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On Thursday 20 October, Advocate General Wahl (AG Wahl) issued his long-awaited opinion in the Intel case. This is the case that in 2009 led to fines of over €1 billion being imposed on Intel in respect of rebates and other “naked restrictions” which the European Commission found had been intended to exclude competition by Intel’s rival, AMD, in manufacture of a particular type of computer microprocessor (x86 CPUs).
The Intel decision by the Commission was controversial because the Commission appeared to follow a highly form-based line of reasoning, finding anticompetitive conduct on the basis of the legal parameters of previous cases, without seeking to justify its decision by considering in detail the existence of any actual anticompetitive effects arising from Intel’s conduct. In Intel's first appeal of the Commission's decision in 2014, the Commission's approach was endorsed by the EU General Court. AG Wahl’s opinion comes as part of the subsequent appeal to the EU Court of Justice – and, while not binding on the Court, the Court typically follows the AG's opinion in its subsequent judgment. AG Wahl’s opinion is striking in that it finds the Commission and the General Court were wrong on five of the six grounds of appeal raised by Intel. Significantly, the AG’s opinion looks again at the case law on which the Commission and General Court had relied, but the AG interprets that case law differently and finds that there was indeed a requirement that the case against Intel should consider more closely whether the practices in question were “capable” of restricting competition, when considering “all the circumstances”, the “legal and economic context”, and whether agreements had any “immediate, substantial and foreseeable anticompetitive effect in the EEA”. This approach would raise the evidential bar for the Commission in future cases.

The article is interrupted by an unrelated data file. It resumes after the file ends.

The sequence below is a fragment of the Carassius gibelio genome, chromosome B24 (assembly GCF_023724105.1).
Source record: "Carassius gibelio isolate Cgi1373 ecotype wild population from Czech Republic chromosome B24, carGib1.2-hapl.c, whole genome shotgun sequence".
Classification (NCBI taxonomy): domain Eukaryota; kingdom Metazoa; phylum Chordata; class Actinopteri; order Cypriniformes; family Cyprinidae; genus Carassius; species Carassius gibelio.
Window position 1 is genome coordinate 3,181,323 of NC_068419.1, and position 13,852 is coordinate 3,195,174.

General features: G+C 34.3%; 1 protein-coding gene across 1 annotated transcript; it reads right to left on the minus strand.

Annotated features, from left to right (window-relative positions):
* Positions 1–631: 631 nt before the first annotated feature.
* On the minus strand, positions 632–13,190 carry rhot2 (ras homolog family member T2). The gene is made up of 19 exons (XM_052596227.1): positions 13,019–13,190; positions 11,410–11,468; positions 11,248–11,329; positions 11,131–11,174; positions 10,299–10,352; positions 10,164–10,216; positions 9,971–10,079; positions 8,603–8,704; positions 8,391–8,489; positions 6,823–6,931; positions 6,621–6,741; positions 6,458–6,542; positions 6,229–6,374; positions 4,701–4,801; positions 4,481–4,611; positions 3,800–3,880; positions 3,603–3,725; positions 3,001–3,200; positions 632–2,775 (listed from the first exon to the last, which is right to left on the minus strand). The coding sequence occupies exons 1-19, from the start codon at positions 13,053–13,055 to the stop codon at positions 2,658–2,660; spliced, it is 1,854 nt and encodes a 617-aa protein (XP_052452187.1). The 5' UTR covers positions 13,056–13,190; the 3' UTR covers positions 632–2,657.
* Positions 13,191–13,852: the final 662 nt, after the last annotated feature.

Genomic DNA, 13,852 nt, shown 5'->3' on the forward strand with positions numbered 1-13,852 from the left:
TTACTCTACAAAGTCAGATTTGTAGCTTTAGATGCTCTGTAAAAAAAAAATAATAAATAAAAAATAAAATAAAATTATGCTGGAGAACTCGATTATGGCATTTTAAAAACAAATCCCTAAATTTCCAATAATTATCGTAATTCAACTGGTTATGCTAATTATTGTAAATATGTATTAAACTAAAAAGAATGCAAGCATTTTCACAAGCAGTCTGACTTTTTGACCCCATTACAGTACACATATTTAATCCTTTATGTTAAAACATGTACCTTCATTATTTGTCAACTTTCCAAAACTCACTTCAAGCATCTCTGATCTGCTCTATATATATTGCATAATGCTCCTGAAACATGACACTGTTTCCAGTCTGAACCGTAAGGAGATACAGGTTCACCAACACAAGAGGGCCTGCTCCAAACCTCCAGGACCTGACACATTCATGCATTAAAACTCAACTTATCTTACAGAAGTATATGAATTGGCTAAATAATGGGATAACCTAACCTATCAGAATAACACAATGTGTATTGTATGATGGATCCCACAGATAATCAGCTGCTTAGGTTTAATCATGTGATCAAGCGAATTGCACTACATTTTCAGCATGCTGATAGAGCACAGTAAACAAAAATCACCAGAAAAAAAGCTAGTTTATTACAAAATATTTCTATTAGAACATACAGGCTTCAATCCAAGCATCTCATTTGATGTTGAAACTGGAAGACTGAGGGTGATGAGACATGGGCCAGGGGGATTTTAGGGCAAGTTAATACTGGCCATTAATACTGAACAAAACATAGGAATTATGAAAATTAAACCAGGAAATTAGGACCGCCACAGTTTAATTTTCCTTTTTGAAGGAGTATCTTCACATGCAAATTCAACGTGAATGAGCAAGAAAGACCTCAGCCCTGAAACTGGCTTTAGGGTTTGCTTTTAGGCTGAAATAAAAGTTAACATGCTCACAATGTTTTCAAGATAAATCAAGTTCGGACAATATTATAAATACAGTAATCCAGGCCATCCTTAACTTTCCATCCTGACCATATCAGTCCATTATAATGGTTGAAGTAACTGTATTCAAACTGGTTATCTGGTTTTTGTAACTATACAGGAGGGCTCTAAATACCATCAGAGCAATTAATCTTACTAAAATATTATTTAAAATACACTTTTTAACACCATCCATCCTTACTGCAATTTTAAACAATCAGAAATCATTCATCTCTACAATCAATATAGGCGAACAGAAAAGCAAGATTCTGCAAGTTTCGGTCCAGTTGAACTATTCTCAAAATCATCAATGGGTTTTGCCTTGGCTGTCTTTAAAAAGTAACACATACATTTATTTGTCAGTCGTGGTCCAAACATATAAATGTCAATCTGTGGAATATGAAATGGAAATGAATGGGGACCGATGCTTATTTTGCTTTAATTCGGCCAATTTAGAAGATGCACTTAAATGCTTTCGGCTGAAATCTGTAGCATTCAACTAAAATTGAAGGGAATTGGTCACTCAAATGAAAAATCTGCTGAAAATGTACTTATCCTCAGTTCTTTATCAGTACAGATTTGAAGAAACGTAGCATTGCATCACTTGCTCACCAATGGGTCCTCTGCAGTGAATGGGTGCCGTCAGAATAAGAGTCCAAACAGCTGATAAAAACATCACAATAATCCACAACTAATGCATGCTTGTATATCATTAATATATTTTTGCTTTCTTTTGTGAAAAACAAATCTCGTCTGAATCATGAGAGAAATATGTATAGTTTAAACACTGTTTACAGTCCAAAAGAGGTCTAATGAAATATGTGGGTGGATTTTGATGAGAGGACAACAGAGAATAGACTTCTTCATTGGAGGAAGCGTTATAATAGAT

From a competition policy perspective, it would seem uncontroversial that companies should not face sanction – and certainly not €1 billion in penalties – for conduct where no anticompetitive effect has been demonstrated. The Commission had also appeared to recognise the need for a more “effects-based” approach to enforcement of its abuse of dominance rules in its 2008 Enforcement Priorities Guidance, which made the Intel decision more surprising for many commentators.
However, and as has also been seen in cartel case law, there has been an inclination on the part of the European Commission to follow the path of least resistance in framing its cases, relying on interpretations of legal precedent to allow it to avoid protracted consideration of the anticompetitive effects of the arrangements in question. There are of course circumstances where anticompetitive effects will be obvious and such an approach is justified. In such situations, for example obvious cartels involving price-fixing, it is not in the public interest for the Commission to have to address detailed economic submissions from the parties seeking to establish (against the relevant counterfactual) that there were no anticompetitive effects from such obvious practices. However, the AG’s opinion suggests a different threshold should apply in abuse of dominance cases such as Intel.
In the Intel case, Intel had a market share for x86 CPUs in excess of 70% for the period considered by the Commission. This was sufficient to establish that Intel held a dominant position, and therefore had a “special responsibility” as regards its market conduct not to unfairly exclude competitors. The conduct at the heart of the case involved two practices:
a. rebates, which were conditional on major Intel customers buying all or the vast majority of their x86 CPUs from Intel; and
b. payments made to certain customers conditional on them postponing or cancelling launch of products based on CPUs produced by Intel’s rival, AMD.